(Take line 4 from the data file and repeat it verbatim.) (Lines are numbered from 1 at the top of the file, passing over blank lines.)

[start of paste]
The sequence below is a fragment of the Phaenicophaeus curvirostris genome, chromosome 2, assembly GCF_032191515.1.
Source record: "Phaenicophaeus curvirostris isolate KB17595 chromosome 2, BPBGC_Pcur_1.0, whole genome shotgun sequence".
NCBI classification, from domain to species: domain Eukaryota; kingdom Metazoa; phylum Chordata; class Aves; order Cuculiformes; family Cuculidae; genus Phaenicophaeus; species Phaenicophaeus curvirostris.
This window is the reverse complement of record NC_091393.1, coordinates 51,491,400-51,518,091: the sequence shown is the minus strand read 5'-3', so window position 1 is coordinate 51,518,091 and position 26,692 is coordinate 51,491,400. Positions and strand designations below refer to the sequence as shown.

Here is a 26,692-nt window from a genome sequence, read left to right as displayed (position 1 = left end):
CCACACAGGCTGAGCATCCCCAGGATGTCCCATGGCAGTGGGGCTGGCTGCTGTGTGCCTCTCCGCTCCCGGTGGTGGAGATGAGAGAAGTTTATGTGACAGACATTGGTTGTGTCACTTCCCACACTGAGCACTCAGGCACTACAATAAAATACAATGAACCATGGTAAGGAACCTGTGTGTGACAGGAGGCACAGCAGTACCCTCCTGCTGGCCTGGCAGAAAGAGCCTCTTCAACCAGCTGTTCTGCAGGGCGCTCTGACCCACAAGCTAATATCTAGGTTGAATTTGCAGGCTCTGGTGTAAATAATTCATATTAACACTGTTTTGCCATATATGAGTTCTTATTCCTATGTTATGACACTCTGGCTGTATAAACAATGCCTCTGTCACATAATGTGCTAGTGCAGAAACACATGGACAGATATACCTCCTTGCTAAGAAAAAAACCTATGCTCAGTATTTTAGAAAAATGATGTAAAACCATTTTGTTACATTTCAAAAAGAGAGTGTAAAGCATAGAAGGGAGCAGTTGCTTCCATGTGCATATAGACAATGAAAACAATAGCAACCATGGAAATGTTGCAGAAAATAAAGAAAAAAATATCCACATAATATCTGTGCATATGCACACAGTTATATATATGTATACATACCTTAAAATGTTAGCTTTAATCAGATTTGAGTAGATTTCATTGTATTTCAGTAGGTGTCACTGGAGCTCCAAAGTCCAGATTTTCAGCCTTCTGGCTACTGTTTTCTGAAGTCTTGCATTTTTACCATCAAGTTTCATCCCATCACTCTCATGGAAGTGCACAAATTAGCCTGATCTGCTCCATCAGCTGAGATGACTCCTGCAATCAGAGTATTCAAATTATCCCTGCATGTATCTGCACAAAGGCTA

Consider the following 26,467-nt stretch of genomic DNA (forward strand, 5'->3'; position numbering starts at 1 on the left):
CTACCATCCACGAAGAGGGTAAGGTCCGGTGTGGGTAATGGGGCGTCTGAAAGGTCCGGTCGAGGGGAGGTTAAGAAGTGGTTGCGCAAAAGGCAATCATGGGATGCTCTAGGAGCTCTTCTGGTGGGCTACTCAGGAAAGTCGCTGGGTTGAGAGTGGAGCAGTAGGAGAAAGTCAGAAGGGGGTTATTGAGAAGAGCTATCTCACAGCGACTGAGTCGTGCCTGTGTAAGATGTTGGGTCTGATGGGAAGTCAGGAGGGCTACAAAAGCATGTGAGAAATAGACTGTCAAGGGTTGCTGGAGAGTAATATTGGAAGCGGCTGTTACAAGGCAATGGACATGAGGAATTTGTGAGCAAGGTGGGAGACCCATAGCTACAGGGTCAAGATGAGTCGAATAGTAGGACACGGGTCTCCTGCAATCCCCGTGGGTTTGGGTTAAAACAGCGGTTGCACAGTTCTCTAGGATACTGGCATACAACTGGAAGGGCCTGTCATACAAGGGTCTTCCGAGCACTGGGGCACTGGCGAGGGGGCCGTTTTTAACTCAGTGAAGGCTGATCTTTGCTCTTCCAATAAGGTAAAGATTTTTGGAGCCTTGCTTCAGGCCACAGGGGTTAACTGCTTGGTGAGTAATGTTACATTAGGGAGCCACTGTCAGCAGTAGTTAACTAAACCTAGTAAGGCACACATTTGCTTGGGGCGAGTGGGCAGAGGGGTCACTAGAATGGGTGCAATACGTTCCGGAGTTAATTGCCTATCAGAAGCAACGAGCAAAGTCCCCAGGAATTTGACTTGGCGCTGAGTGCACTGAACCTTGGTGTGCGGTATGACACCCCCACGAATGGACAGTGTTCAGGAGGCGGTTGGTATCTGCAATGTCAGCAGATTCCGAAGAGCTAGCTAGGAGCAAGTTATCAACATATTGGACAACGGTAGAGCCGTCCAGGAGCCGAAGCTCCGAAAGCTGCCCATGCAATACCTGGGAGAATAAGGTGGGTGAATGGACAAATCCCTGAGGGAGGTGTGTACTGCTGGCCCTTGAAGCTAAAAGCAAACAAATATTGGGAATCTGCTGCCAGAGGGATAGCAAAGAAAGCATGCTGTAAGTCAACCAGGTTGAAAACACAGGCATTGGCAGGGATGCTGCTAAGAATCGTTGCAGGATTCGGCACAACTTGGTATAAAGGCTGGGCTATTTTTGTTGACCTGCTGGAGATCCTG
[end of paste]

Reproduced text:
This window is the reverse complement of record NC_091393.1, coordinates 51,491,400-51,518,091: the sequence shown is the minus strand read 5'-3', so window position 1 is coordinate 51,518,091 and position 26,692 is coordinate 51,491,400. Positions and strand designations below refer to the sequence as shown.